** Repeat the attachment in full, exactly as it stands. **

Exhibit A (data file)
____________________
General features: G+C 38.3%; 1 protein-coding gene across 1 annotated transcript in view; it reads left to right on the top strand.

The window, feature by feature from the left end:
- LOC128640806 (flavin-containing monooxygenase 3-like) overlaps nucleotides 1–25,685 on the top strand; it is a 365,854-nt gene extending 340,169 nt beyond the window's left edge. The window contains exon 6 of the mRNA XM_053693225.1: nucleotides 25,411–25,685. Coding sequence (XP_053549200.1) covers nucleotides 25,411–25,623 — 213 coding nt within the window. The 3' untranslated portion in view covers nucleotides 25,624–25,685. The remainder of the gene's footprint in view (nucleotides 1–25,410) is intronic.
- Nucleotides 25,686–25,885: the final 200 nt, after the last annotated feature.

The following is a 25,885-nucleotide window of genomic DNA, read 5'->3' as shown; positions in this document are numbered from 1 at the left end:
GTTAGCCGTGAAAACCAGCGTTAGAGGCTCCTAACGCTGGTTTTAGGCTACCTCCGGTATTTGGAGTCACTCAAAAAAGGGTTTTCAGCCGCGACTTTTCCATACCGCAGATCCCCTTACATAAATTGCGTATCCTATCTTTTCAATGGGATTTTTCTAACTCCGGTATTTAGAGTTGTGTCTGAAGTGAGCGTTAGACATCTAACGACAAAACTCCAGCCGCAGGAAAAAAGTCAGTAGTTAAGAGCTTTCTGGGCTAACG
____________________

General features: G+C 38.3%; 1 protein-coding gene across 1 annotated transcript in view; it reads left to right on the top strand.

The window, feature by feature from the left end:
- LOC128640806 (flavin-containing monooxygenase 3-like) overlaps nucleotides 1–25,685 on the top strand; it is a 365,854-nt gene extending 340,169 nt beyond the window's left edge. The window contains exon 6 of the mRNA XM_053693225.1: nucleotides 25,411–25,685. Coding sequence (XP_053549200.1) covers nucleotides 25,411–25,623 — 213 coding nt within the window. The 3' untranslated portion in view covers nucleotides 25,624–25,685. The remainder of the gene's footprint in view (nucleotides 1–25,410) is intronic.
- Nucleotides 25,686–25,885: the final 200 nt, after the last annotated feature.

The following is a 25,885-nucleotide window of genomic DNA, read 5'->3' as shown; positions in this document are numbered from 1 at the left end:
GTTAGCCGTGAAAACCAGCGTTAGAGGCTCCTAACGCTGGTTTTAGGCTACCTCCGGTATTTGGAGTCACTCAAAAAAGGGTTTTCAGCCGCGACTTTTCCATACCGCAGATCCCCTTACATAAATTGCGTATCCTATCTTTTCAATGGGATTTTTCTAACTCCGGTATTTAGAGTTGTGTCTGAAGTGAGCGTTAGACATCTAACGACAAAACTCCAGCCGCAGGAAAAAAGTCAGTAGTTAAGAGCTTTCTGGGCTAACG